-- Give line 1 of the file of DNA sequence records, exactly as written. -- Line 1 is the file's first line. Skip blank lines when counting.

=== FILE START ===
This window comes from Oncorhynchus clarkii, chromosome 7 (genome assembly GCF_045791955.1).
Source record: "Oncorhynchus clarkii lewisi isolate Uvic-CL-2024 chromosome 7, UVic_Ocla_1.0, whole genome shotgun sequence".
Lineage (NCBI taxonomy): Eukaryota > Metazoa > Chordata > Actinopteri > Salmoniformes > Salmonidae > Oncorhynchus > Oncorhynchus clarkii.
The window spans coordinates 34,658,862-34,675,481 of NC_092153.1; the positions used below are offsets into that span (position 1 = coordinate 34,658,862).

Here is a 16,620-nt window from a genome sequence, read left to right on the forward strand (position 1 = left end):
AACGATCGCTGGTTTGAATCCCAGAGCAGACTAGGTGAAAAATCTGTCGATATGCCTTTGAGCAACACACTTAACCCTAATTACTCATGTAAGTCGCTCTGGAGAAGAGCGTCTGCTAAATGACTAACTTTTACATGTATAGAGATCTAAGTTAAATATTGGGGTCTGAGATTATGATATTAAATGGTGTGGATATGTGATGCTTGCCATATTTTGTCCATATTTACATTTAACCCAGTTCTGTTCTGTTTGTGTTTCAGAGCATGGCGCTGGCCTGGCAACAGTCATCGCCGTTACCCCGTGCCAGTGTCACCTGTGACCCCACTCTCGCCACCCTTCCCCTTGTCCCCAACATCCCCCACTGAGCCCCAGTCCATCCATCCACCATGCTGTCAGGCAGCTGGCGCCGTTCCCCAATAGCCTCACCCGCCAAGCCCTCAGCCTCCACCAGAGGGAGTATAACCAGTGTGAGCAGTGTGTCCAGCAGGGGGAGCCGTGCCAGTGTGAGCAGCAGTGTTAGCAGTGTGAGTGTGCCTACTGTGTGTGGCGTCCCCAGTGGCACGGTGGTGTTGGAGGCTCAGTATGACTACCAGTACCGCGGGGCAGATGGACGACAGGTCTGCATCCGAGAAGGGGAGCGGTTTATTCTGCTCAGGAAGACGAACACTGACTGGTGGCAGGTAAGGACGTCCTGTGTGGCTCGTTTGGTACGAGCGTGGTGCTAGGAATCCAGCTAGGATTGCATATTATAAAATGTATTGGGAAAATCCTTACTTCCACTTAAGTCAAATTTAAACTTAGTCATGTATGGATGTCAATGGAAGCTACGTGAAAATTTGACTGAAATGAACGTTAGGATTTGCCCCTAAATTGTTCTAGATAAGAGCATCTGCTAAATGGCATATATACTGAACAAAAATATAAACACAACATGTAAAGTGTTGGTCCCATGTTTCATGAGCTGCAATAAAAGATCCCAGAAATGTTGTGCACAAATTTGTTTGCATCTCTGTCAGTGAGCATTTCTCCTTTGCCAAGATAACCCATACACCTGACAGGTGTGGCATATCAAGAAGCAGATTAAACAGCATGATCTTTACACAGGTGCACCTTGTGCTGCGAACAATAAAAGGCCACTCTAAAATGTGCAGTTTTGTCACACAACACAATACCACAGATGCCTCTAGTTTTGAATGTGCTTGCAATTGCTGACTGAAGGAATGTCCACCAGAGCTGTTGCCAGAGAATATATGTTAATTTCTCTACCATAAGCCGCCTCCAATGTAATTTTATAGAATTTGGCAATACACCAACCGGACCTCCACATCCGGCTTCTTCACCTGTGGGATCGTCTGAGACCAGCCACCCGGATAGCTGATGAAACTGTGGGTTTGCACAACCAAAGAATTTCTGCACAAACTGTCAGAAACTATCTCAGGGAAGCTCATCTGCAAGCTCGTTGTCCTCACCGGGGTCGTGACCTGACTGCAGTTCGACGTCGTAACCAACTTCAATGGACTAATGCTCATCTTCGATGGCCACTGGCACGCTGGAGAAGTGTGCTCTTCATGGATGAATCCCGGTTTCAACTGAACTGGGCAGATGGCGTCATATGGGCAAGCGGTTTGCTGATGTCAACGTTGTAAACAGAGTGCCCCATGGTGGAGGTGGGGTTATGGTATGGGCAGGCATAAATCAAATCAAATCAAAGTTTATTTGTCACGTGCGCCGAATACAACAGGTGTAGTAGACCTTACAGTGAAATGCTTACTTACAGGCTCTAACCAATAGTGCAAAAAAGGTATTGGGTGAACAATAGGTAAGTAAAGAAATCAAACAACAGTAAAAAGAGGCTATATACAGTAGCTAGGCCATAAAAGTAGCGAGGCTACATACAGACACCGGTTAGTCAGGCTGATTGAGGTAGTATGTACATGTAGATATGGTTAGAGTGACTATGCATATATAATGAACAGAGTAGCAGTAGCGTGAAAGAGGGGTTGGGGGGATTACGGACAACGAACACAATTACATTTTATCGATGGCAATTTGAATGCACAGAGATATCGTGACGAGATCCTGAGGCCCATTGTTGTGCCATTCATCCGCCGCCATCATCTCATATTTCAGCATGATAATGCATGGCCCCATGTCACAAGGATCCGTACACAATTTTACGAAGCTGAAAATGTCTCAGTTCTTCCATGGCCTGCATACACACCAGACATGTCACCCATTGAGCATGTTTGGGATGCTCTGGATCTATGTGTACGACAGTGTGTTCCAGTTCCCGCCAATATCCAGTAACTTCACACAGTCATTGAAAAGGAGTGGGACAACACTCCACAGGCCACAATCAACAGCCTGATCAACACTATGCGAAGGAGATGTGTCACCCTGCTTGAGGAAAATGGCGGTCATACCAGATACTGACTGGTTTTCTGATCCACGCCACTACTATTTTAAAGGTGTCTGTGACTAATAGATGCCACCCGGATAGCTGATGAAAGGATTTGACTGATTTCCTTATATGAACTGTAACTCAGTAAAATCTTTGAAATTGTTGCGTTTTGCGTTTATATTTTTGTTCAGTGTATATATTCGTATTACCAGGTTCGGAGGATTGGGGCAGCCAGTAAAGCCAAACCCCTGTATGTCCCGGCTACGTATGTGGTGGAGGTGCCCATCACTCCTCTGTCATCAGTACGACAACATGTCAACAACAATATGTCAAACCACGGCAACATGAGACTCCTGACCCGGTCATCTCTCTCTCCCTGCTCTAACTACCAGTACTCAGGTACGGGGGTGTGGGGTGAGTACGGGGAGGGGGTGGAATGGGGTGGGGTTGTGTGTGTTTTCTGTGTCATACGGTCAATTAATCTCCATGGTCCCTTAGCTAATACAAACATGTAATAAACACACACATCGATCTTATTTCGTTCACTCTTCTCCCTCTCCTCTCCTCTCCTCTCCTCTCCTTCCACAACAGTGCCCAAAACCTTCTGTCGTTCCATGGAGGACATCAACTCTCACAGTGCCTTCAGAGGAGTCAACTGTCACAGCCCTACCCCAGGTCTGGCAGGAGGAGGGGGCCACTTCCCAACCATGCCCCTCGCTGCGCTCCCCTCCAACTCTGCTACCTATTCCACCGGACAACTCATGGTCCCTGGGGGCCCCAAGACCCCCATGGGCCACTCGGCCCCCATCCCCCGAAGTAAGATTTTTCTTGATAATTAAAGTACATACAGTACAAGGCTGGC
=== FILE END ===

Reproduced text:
This window comes from Oncorhynchus clarkii, chromosome 7 (genome assembly GCF_045791955.1).